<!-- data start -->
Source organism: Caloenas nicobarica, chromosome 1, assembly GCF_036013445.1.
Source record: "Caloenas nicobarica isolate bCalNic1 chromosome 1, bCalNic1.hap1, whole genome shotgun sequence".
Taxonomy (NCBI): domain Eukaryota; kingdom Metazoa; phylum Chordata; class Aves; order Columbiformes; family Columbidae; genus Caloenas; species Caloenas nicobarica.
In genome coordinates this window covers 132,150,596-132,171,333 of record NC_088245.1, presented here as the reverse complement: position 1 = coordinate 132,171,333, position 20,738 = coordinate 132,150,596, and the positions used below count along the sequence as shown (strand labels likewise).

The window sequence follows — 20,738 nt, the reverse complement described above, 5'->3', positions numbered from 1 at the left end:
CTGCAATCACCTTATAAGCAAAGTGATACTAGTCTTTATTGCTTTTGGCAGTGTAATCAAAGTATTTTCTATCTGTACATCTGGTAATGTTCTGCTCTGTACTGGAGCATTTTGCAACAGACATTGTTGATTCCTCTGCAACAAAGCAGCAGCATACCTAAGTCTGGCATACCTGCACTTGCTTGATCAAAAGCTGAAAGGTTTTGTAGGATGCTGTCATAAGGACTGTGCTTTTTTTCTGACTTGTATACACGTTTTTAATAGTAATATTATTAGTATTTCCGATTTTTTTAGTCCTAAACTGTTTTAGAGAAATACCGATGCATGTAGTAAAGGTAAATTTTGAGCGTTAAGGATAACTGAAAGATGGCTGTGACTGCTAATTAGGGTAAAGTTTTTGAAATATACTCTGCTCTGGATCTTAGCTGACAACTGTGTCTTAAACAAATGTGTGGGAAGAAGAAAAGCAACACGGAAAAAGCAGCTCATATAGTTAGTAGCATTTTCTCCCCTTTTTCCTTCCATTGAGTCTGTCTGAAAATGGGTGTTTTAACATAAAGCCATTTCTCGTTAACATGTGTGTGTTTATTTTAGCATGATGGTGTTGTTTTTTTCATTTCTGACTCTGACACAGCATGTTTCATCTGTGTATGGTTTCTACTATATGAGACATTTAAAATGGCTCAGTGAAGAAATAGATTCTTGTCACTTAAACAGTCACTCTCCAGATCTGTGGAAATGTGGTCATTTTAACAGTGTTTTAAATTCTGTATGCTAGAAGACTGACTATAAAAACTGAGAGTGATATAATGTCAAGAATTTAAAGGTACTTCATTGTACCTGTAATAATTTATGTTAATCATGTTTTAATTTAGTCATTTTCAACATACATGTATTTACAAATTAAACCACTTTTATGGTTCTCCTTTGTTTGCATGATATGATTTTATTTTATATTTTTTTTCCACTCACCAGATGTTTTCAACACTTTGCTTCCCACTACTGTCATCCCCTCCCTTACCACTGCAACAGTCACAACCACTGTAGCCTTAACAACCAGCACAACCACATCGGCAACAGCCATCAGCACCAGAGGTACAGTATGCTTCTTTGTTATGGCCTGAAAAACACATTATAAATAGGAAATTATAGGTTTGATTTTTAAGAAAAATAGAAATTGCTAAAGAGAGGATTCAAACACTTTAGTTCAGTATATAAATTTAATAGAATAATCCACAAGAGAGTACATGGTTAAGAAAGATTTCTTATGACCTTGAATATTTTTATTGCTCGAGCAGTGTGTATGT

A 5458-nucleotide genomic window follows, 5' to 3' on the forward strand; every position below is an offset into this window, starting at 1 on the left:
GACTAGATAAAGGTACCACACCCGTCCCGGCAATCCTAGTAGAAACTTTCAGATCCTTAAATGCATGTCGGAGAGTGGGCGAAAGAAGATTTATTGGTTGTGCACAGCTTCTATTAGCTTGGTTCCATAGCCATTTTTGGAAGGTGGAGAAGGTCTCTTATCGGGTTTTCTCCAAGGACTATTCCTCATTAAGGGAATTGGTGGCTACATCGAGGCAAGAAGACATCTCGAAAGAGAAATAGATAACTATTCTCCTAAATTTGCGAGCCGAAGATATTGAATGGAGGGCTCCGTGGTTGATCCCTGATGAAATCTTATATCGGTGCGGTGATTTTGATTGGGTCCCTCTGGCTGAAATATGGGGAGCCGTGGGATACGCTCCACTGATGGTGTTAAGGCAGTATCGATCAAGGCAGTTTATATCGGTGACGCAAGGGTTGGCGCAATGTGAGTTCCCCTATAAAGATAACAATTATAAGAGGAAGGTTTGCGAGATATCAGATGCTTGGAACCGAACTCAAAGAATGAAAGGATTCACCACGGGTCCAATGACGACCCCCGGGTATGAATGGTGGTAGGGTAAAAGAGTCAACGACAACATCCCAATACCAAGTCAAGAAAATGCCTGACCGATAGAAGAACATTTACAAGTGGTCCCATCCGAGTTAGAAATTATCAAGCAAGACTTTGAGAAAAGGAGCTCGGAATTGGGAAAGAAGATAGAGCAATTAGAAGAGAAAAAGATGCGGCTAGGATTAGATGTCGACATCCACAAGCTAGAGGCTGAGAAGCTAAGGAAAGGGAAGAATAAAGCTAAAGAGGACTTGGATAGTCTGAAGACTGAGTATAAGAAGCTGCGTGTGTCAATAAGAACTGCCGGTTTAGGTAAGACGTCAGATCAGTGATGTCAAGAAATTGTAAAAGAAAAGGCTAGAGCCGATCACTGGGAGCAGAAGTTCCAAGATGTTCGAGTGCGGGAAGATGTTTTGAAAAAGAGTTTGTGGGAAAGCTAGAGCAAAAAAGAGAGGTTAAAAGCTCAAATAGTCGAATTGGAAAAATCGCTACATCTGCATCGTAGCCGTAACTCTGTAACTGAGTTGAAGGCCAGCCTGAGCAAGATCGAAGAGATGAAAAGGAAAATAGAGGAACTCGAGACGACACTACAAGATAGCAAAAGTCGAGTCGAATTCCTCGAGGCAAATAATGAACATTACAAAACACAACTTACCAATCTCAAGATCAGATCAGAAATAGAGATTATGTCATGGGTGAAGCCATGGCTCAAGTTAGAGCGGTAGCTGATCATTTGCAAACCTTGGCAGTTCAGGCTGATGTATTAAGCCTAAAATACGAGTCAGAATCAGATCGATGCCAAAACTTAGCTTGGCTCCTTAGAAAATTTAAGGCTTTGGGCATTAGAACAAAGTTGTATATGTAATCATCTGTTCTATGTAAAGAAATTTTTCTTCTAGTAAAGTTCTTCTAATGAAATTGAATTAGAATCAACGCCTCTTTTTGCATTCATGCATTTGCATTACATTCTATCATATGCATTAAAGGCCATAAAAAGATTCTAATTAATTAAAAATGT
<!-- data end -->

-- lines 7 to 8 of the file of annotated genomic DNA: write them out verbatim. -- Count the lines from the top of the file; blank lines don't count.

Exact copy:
A 5458-nucleotide genomic window follows, 5' to 3' on the forward strand; every position below is an offset into this window, starting at 1 on the left:
GACTAGATAAAGGTACCACACCCGTCCCGGCAATCCTAGTAGAAACTTTCAGATCCTTAAATGCATGTCGGAGAGTGGGCGAAAGAAGATTTATTGGTTGTGCACAGCTTCTATTAGCTTGGTTCCATAGCCATTTTTGGAAGGTGGAGAAGGTCTCTTATCGGGTTTTCTCCAAGGACTATTCCTCATTAAGGGAATTGGTGGCTACATCGAGGCAAGAAGACATCTCGAAAGAGAAATAGATAACTATTCTCCTAAATTTGCGAGCCGAAGATATTGAATGGAGGGCTCCGTGGTTGATCCCTGATGAAATCTTATATCGGTGCGGTGATTTTGATTGGGTCCCTCTGGCTGAAATATGGGGAGCCGTGGGATACGCTCCACTGATGGTGTTAAGGCAGTATCGATCAAGGCAGTTTATATCGGTGACGCAAGGGTTGGCGCAATGTGAGTTCCCCTATAAAGATAACAATTATAAGAGGAAGGTTTGCGAGATATCAGATGCTTGGAACCGAACTCAAAGAATGAAAGGATTCACCACGGGTCCAATGACGACCCCCGGGTATGAATGGTGGTAGGGTAAAAGAGTCAACGACAACATCCCAATACCAAGTCAAGAAAATGCCTGACCGATAGAAGAACATTTACAAGTGGTCCCATCCGAGTTAGAAATTATCAAGCAAGACTTTGAGAAAAGGAGCTCGGAATTGGGAAAGAAGATAGAGCAATTAGAAGAGAAAAAGATGCGGCTAGGATTAGATGTCGACATCCACAAGCTAGAGGCTGAGAAGCTAAGGAAAGGGAAGAATAAAGCTAAAGAGGACTTGGATAGTCTGAAGACTGAGTATAAGAAGCTGCGTGTGTCAATAAGAACTGCCGGTTTAGGTAAGACGTCAGATCAGTGATGTCAAGAAATTGTAAAAGAAAAGGCTAGAGCCGATCACTGGGAGCAGAAGTTCCAAGATGTTCGAGTGCGGGAAGATGTTTTGAAAAAGAGTTTGTGGGAAAGCTAGAGCAAAAAAGAGAGGTTAAAAGCTCAAATAGTCGAATTGGAAAAATCGCTACATCTGCATCGTAGCCGTAACTCTGTAACTGAGTTGAAGGCCAGCCTGAGCAAGATCGAAGAGATGAAAAGGAAAATAGAGGAACTCGAGACGACACTACAAGATAGCAAAAGTCGAGTCGAATTCCTCGAGGCAAATAATGAACATTACAAAACACAACTTACCAATCTCAAGATCAGATCAGAAATAGAGATTATGTCATGGGTGAAGCCATGGCTCAAGTTAGAGCGGTAGCTGATCATTTGCAAACCTTGGCAGTTCAGGCTGATGTATTAAGCCTAAAATACGAGTCAGAATCAGATCGATGCCAAAACTTAGCTTGGCTCCTTAGAAAATTTAAGGCTTTGGGCATTAGAACAAAGTTGTATATGTAATCATCTGTTCTATGTAAAGAAATTTTTCTTCTAGTAAAGTTCTTCTAATGAAATTGAATTAGAATCAACGCCTCTTTTTGCATTCATGCATTTGCATTACATTCTATCATATGCATTAAAGGCCATAAAAAGATTCTAATTAATTAAAAATGT